PPT Slide
Lager Image
Variation of the error power in terms of the gain factor for the case of one coherent interference.
PPT Slide
Lager Image
Comparison of the array output and the desired signal for the case of one coherent interference for 1 ≤ k ≤ 1000.
PPT Slide
Lager Image
Comparison of the array output and the desired signal for the case of one coherent interference for 29001 ≤ k ≤ 3000.
The beam patterns are shown in Fig. 5 , in which the case for g = 0.331 forms a deep null (-51 dB) in the direction of the interference (30°).
PPT Slide
Lager Image
Comparison of the beam patterns for the case of one coherent interference.
- B. Case of Two Coherent Interferences
It is assumed that two coherent interferences are incident at -54.3° and 57.5° from the array normal. The variation of the error power between the array output and the desired signal is displayed in Fig. 6 . The optimum value of g is shown to be 0.632. The comparison of the array performances for g = 0.632, 0.01 and the linearly constrained adaptive array is shown in Figs. 7 and 8 with respect to the array output and the desired signal for k = 1 − 1000 and 29001 − 3000 samples, respectively. It is shown that the case for g = 0.632 performs best, while the case for g = 0.01 performs similar to the linearly constrained adaptive array. The beam patterns are shown in Fig. 9 , in which the case for g = 0.632 forms two deep nulls (-36.6 dB and -30.4 dB) at the incident angles (-54.3° and 57.5°) of the two coherent interferences, while the gains for the linearly constrained adaptive array are -21.0 dB and - 21.8 dB and the gains for g = 0.01 are -22.7 dB and -25.1 dB, respectively.
PPT Slide
Lager Image
Variation of the error power in terms of the gain factor for the case of two coherent interferences.
PPT Slide
Lager Image
Comparison of the array output and the desired signal for the case of two coherent interferences for 1 ≤ k ≤ 1000.
PPT Slide
Lager Image
Comparison of the array output and the desired signal for the case of two coherent interferences for 29001 ≤ k ≤ 30000.
PPT Slide
Lager Image
Comparison of the beam patterns for the case of two coherent interferences.
VI. CONCLUSIONS
A narrowband general linearly constrained adaptive array is examined in the weight vector space to calculate the array performance with respect to the gain factor in a coherent signal environment. It is observed that a variation of the gain factor results in a variation of the distance between the constraint plane and the origin in the translated weight vector space. This phenomenon has an effect on the nulling performance of the general linearly constrained adaptive array. Further, it is shown that the general linearly constrained adaptive array performs better than the linearly constrained adaptive array.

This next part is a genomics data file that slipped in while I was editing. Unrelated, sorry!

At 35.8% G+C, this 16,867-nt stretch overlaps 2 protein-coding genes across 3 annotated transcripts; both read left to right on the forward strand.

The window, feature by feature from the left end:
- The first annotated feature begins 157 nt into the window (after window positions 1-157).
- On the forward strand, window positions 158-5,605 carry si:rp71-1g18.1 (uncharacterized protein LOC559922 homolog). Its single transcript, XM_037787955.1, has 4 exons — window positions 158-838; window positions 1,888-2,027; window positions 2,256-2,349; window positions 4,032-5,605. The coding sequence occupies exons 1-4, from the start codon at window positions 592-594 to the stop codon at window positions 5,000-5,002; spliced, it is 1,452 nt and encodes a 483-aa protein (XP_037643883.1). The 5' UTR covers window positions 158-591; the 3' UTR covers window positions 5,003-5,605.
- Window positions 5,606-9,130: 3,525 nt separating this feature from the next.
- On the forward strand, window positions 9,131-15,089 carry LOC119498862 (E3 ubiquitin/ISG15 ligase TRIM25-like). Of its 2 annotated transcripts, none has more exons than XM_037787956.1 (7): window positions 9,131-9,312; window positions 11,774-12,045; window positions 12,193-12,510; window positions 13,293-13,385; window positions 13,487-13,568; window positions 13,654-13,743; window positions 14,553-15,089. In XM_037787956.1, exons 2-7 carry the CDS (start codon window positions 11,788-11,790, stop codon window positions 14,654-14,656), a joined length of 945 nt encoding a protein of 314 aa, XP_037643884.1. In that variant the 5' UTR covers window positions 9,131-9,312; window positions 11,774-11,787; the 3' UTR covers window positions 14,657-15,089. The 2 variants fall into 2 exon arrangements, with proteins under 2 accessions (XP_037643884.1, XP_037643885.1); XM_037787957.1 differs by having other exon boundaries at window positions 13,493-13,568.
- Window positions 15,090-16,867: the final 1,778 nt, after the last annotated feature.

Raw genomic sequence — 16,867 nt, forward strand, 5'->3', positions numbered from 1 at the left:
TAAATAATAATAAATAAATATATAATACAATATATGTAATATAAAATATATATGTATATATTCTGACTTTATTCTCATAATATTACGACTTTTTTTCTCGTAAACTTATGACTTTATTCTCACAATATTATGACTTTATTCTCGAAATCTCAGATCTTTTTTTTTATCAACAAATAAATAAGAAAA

Acknowledgements
This work was supported by the University of Incheon Research Grant, 2011.
BIO
Byong Kun Chang
Dr. Chang received his B.E. degree from Dept. of Electronics Engineering, Yonsei University, in 1975, his MS degree from Dept. of Electrical and Computer Engineering, University of Iowa, in 1985, and his Ph.D. degree from Dept. of Electrical and Computer Engineering, University of New Mexico, in 1991. Currently, he is Professor in the Dept. of Electrical Engineering at University of Incheon. His research interests include adaptive signal processing, array signal processing, and microcomputer applications.
References
Frost O. L. 1972 “An algorithm for linearly constrained adaptive array processing,” Proceedings of the IEEE 60 (8) 926 - 935    DOI : 10.1109/PROC.1972.8817
Shan T. J. , Kailath T. 1985 “Adaptive beamforming for coherent signals and interference,” IEEE Transactions on Acoustics, Speech and Signal Processing 33 (3) 527 - 536    DOI : 10.1109/TASSP.1985.1164583
Reddy V. U. , Paulraj A. , Kailath T. 1987 “Performance analysis of the optimum beamformer in the presence of correlated sources and its behavior under spatial smoothing,” IEEE Transactions on Acoustics, Speech and Signal Processing 35 (7) 927 - 936    DOI : 10.1109/TASSP.1987.1165239
Chang B. K. , Ahmed N. , Youn D. H. 1988 “Fast convergence adaptive beamformers with reduced signal cancellation,” in Proceedings of the 22nd Asilomar Conference on Signals, Systems and Computers Pacific Grove, CA 823 - 827
Chang B. K. , Jeon C. H. , Song D. H. 2009 “Performance improvement in alternate mainbeam nulling by adaptive estimation of convergence parameters in linearly constrained adaptive arrays,” International Journal of KIMICS 7 (3) 392 - 398
Chang B. K. , Kim T. Y. , Lee Y. K. 2012 “A novel approach to general linearly constrained adaptive arrays,” Journal of Information & Communication Convergence Engineering 10 (2) 108 - 116    DOI : 10.6109/jicce.2012.10.2.108
Widrow B. , Stearns S. D. 1985 Adaptive Signal Processing Prentice-Hall Englewood Cliffs, NJ